Learning to keep fit

A fitness drive led by physiotherapists at Bro Morgannwg trust is helping adults with learning disabilities achieve a healthier lifestyle.

More than 200 people joined the Fit 4 Wales scheme last year, developed to support them in making exercise a regular habit. One year on, it’s seeing real benefits, project coordinator Gwen Thomas told Frontline: ‘These guys have made a significant difference to their health, as proven by their body fat/BMI scores and so on.’ Other outcome measures used include weight, heart rate, blood pressure, grip strength, peak flow, and sit and reach (to test flexibility). The participants, all learning disability clients from Cardiff and the Vale of Glamorgan, are assessed before being prescribed personal weekly exercise programmes. They are encouraged to keep fitness diaries to log their efforts and encourage commitment, and monitored every three months to chart any progress. Tailoring programmes to suit individual preference and ability had helped to keep people motivated, Ms Thomas said, as did having a broad definition of exercise, which included daily living activities. So while some participants had joined exercise groups and local sports clubs to swim, cycle and play tennis, others had become more active through walking, gardening and even fishing. The dropout rate was low and mainly due to illness, Ms Thomas said. In fact, the number taking part has risen by 15 per cent. A medal ceremony was held recently to celebrate the efforts participants have made so far to achieve their health and fitness goals.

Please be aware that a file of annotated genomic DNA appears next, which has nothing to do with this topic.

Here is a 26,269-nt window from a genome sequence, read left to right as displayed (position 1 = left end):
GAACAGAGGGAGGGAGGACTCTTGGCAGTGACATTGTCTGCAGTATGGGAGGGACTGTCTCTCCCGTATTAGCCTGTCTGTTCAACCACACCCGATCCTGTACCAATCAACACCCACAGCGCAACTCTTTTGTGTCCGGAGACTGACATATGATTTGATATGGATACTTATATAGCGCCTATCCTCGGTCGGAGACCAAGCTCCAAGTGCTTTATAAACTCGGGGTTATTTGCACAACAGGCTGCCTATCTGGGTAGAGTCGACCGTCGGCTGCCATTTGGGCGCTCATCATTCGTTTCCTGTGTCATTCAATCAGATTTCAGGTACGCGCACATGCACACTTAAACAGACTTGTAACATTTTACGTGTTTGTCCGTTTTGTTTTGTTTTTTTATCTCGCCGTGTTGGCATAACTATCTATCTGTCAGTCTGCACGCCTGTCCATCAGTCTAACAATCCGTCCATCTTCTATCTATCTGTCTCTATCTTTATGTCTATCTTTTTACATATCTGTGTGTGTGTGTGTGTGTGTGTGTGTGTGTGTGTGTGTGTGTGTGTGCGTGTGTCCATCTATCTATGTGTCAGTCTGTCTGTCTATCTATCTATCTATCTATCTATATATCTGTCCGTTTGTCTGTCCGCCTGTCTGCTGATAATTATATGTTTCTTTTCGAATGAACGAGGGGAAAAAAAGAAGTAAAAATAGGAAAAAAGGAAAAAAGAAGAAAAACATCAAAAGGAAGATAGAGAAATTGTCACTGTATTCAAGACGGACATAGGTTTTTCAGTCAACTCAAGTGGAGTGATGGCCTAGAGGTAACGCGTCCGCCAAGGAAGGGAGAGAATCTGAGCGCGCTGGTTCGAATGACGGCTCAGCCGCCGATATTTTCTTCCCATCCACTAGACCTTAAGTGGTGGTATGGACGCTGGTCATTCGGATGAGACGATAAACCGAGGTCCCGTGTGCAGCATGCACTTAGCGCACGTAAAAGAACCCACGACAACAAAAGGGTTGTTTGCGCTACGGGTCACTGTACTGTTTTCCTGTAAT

Lisa Wilde

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